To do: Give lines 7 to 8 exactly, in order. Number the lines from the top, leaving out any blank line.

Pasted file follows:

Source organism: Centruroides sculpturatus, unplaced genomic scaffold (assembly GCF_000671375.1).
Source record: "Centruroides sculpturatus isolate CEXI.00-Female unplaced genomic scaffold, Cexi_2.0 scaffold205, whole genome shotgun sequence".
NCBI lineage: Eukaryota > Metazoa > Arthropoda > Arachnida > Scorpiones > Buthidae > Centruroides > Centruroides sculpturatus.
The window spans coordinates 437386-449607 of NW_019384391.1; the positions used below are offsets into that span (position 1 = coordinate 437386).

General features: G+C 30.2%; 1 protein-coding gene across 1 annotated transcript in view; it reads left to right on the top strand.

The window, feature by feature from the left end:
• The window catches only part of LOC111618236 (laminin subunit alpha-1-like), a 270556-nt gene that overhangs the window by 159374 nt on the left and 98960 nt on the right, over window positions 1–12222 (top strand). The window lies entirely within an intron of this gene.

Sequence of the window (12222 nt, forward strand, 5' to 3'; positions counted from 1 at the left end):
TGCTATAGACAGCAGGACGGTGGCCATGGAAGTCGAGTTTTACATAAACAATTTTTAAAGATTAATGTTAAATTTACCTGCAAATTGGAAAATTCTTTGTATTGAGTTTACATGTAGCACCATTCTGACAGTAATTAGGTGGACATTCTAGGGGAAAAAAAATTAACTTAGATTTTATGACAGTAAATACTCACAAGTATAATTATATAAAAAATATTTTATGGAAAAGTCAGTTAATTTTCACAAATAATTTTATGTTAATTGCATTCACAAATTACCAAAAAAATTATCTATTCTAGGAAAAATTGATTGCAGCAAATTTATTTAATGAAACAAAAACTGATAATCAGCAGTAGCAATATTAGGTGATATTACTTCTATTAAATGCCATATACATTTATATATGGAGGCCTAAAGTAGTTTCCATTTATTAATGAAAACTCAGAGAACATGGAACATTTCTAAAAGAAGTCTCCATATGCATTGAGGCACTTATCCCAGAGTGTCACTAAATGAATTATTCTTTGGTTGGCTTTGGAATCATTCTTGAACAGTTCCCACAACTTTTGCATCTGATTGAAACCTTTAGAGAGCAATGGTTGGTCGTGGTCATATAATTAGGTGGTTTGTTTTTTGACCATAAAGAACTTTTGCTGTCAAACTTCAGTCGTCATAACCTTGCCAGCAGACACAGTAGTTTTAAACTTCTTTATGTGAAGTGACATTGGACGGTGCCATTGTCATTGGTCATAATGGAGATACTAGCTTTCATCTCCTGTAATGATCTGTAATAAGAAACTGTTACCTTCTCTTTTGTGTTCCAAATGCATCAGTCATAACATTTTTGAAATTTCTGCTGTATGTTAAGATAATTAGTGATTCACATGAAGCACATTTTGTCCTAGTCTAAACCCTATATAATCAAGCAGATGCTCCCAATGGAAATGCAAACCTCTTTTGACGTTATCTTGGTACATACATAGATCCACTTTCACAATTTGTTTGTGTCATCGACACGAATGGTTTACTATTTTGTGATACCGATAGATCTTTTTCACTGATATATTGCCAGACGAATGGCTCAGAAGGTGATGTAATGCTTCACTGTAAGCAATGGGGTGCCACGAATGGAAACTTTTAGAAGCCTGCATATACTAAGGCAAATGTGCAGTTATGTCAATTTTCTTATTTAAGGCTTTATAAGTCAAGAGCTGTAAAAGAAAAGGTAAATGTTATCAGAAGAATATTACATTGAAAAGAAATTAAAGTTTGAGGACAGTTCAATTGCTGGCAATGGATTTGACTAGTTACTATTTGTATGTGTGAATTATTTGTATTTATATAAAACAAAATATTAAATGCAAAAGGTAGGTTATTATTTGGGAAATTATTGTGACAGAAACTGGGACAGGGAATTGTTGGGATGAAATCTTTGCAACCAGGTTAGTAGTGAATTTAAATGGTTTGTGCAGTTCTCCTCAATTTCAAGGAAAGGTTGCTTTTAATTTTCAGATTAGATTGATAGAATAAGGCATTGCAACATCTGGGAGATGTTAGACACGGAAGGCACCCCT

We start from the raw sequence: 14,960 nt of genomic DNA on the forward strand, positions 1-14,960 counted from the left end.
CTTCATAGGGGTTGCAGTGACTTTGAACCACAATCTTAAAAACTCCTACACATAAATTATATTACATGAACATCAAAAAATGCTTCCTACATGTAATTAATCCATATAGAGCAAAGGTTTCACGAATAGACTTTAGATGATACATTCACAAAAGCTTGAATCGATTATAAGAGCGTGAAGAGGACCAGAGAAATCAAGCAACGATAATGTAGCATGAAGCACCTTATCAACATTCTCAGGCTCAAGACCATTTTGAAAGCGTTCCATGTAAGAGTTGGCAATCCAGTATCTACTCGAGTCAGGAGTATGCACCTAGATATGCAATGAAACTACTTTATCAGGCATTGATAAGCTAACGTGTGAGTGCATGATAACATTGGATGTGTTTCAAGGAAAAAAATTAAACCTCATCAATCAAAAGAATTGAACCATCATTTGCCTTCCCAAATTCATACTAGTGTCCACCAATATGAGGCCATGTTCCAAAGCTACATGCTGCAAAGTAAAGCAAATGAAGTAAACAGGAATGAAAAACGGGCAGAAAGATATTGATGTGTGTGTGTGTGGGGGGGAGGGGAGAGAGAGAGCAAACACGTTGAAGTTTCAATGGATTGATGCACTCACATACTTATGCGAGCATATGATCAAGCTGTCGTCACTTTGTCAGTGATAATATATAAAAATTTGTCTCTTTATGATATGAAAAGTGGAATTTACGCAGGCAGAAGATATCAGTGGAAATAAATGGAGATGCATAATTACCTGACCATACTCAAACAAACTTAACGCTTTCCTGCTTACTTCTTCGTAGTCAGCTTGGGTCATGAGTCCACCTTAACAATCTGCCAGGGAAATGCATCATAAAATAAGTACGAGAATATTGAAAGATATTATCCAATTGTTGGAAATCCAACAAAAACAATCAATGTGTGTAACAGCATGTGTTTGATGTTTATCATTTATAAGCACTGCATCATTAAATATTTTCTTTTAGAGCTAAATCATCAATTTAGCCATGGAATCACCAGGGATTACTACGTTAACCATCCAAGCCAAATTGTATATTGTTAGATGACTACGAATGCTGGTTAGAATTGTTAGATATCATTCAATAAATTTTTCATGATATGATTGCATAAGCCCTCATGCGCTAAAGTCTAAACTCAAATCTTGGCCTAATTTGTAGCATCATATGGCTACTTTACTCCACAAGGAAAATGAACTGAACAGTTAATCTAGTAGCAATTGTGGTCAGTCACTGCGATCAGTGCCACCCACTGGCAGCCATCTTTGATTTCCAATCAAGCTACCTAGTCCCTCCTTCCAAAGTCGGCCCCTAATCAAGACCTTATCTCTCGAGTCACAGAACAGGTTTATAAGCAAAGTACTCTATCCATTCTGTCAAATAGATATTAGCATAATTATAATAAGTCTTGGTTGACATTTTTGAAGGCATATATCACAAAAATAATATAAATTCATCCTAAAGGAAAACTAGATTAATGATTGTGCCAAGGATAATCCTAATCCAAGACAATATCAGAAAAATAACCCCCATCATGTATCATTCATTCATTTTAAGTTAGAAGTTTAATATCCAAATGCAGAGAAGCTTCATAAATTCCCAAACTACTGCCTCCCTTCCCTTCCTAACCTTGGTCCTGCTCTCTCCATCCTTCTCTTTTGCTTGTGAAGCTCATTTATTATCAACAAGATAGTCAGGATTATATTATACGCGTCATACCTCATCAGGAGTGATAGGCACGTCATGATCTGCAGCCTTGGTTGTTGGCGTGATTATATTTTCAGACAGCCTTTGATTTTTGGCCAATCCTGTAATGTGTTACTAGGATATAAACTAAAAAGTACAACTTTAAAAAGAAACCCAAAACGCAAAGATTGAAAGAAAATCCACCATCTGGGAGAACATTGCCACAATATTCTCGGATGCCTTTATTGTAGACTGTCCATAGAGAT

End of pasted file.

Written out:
• The window catches only part of LOC111618236 (laminin subunit alpha-1-like), a 270556-nt gene that overhangs the window by 159374 nt on the left and 98960 nt on the right, over window positions 1–12222 (top strand). The window lies entirely within an intron of this gene.

Sequence of the window (12222 nt, forward strand, 5' to 3'; positions counted from 1 at the left end):